Mac or Windows Operating System?

Despite what you've heard, Macs are not inherently better for art and design than Windows computers. Whether a computer is a Windows computer or a Mac, it’s the computer with the most RAM and CPU power that defines which computer is better. Choosing between Mac and Windows is simply a choice between which operating system you prefer. I have used both Mac and Windows, but I prefer Windows because I like the interface better than Mac OS. This is just my personal preference, so if you are more comfortable working on Mac OS, then I recommend you stick to Apple products. In my experience, Painter works much better with Windows than with Mac.

 

My Operating System: Windows 10 64bit Home Edition

 

Motherboard

The Motherboard is the hub where all of your computer parts connect to. It defines what you can and cannot add to your computer. Each motherboard has different specifications. Deluxe motherboards are more expandable and can accommodate more memory, peripherals and components. Budget motherboards are more affordable, but may not be as easy to upgrade. Unless you are building a custom computer, you probably won't need to know much about motherboards. Many name-brand computers like Dell and HP don't even list the motherboard specs.

 

When choosing a motherboard for a custom-build, make sure to note which processor it is compatible with, how much RAM it can utilize and check to see that it has enough USB ports, hard drive connections and expansion slots to accommodate all of your components and peripherals.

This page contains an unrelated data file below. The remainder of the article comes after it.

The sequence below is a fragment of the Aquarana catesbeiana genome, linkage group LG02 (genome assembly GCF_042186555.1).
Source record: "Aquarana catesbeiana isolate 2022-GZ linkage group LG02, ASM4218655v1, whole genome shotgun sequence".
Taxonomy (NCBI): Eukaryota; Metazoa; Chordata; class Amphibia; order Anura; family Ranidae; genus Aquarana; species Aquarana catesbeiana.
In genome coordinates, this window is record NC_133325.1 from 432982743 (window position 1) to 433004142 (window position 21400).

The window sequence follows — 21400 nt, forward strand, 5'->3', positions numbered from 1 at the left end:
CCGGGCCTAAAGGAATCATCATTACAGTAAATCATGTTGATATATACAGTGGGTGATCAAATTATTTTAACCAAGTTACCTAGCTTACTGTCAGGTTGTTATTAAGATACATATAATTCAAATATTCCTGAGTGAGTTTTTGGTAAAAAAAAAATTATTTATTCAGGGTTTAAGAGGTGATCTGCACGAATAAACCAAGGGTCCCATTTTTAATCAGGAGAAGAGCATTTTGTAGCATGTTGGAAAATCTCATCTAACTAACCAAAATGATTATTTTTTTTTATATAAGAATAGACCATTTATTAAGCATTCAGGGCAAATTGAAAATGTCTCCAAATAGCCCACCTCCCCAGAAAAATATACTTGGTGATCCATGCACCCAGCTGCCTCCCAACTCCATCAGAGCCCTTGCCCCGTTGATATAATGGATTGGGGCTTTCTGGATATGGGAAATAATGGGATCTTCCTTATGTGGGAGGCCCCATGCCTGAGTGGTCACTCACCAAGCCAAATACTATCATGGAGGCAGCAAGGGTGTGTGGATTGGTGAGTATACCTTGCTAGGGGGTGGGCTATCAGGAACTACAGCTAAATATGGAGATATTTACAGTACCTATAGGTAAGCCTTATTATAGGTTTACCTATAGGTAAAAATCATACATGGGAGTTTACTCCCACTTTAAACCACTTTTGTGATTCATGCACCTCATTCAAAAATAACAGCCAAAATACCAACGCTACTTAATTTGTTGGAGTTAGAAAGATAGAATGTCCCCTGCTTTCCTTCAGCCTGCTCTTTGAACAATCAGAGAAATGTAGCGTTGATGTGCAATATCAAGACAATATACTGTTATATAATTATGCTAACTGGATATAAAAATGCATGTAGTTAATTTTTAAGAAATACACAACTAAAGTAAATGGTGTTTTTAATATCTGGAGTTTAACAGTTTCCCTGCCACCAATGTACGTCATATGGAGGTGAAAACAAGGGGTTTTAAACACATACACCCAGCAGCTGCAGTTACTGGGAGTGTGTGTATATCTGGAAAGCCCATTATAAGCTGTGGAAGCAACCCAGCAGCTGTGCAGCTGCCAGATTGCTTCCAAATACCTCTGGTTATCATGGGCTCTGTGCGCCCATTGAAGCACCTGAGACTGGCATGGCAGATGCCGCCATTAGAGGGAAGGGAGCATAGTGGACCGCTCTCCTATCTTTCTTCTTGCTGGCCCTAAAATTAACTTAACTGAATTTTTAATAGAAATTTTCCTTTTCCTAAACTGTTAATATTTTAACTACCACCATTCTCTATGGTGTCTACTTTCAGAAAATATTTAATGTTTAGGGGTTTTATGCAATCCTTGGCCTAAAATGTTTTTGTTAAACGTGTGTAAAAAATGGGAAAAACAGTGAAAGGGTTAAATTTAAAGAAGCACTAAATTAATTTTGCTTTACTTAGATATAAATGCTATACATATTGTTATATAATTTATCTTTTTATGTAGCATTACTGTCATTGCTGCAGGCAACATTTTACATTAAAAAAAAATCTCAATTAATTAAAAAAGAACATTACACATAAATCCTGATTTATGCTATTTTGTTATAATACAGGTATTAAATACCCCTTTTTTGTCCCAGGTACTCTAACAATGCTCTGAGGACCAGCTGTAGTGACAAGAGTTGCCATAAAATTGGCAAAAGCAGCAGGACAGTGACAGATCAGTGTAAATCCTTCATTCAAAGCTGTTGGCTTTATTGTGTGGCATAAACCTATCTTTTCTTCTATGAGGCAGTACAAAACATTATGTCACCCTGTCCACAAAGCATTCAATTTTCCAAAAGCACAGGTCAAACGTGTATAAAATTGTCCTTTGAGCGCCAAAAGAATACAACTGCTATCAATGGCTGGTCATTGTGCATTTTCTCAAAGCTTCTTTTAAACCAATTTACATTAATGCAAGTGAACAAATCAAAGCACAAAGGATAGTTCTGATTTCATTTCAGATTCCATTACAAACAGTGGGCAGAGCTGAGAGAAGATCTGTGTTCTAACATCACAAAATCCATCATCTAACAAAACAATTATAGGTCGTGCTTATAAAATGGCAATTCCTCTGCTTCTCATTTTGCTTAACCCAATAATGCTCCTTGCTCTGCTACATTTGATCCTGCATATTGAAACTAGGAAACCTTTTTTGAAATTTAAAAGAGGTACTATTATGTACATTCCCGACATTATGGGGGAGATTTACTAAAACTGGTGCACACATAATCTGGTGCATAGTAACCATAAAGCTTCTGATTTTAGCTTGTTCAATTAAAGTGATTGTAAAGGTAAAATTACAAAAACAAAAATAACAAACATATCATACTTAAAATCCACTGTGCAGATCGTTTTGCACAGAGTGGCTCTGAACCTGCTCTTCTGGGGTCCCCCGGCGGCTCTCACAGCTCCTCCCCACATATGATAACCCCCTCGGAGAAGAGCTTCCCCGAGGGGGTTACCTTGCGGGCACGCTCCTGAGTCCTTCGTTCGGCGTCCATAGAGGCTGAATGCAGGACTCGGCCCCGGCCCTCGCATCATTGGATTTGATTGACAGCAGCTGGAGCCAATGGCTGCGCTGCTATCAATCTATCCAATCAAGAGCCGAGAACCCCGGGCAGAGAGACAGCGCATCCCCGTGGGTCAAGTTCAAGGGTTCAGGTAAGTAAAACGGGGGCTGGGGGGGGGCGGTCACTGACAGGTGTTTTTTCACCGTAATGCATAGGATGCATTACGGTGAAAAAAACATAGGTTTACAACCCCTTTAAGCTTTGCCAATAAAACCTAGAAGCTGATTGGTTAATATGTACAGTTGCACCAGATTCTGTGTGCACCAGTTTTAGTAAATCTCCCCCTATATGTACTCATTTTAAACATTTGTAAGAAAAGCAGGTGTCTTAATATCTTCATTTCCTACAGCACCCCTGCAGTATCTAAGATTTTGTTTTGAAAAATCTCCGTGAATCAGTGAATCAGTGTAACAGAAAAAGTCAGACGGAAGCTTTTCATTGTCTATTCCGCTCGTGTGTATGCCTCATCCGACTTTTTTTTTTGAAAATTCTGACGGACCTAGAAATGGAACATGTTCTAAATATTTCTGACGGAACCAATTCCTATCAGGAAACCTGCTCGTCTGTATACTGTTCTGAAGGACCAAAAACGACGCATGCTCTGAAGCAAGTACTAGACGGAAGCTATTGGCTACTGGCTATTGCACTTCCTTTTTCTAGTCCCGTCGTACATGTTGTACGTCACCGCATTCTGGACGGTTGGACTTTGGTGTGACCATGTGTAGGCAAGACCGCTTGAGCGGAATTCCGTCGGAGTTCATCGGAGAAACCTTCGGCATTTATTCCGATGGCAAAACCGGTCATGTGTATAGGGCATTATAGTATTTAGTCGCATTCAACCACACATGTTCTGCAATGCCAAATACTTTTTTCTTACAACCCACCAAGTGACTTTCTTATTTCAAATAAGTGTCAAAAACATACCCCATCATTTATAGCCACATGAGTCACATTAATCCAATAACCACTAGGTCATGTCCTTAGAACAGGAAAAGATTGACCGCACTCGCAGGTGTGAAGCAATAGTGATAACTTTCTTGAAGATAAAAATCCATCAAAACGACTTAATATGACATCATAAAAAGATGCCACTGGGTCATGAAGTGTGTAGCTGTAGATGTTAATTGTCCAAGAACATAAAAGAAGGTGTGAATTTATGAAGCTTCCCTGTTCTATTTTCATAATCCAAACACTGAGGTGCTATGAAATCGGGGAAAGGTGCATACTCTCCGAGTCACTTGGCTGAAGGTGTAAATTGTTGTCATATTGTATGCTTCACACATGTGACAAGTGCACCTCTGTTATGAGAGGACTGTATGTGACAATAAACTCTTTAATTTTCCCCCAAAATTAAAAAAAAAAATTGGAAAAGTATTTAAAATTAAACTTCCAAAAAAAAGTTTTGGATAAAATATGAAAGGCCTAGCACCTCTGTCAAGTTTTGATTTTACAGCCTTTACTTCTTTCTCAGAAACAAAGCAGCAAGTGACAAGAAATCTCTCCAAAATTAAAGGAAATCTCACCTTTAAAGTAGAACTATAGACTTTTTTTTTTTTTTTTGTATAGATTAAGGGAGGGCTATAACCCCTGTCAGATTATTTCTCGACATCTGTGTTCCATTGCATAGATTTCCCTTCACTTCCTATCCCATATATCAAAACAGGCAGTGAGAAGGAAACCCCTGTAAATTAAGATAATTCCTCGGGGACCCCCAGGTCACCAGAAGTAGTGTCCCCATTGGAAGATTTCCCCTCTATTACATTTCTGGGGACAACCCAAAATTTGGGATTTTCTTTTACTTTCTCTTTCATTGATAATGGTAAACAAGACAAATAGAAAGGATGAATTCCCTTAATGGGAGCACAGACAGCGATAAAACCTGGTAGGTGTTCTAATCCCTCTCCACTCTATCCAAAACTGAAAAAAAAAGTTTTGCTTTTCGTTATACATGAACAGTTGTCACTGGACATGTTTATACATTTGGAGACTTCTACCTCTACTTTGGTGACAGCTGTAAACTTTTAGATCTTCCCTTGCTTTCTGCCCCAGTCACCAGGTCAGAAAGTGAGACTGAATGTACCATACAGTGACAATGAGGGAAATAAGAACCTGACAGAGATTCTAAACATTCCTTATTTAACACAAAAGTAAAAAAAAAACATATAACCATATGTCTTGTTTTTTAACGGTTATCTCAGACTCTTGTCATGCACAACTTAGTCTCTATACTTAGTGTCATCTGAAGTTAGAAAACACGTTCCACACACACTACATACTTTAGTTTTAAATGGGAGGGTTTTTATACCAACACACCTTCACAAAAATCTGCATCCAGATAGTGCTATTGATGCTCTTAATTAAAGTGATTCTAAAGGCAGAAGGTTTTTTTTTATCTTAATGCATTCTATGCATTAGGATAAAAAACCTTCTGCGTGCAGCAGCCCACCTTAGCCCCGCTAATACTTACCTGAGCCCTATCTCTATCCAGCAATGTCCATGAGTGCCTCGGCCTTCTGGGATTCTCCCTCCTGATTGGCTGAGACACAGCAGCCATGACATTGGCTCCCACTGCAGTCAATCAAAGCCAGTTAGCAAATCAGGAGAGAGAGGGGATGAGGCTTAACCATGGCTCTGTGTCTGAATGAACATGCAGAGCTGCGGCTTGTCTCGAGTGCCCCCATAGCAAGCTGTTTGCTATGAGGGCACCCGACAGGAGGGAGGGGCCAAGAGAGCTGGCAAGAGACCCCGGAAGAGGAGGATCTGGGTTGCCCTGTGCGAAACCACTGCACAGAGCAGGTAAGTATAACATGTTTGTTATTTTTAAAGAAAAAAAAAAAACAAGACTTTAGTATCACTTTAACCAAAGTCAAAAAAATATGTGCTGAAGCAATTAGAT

My Motherboard: MSI X99A Gaming 7

 

CPU – Computer Processing Unit

As the main component in a computer, the CPU defines how fast a computer can perform tasks. Many CPUs contain multiple Cores. The more Cores a CPU has, the faster it can run programs, process data and multi-task. When choosing a CPU, look for the Clock Speed which is often measured in GHz (Gigahertz). A higher value means the CPU will operate faster. There are other specs to consider like Cache, Multi-Threading and Bus Speed, but unless you are a computer nerd, you probably won't understand why. All you need to know is a larger number is usually better than a smaller number when it comes to that stuff.

 

There are two main manufacturers of CPUs, Intel and AMD. Typically Intel CPUs are faster than AMD depending on the model. The Intel i7 processor is one of the better options available. I would recommended aiming for an i7 processor or faster. i5 and i3 processors are much slower, but will probably suffice if you are just trying to upgrade from an old computer.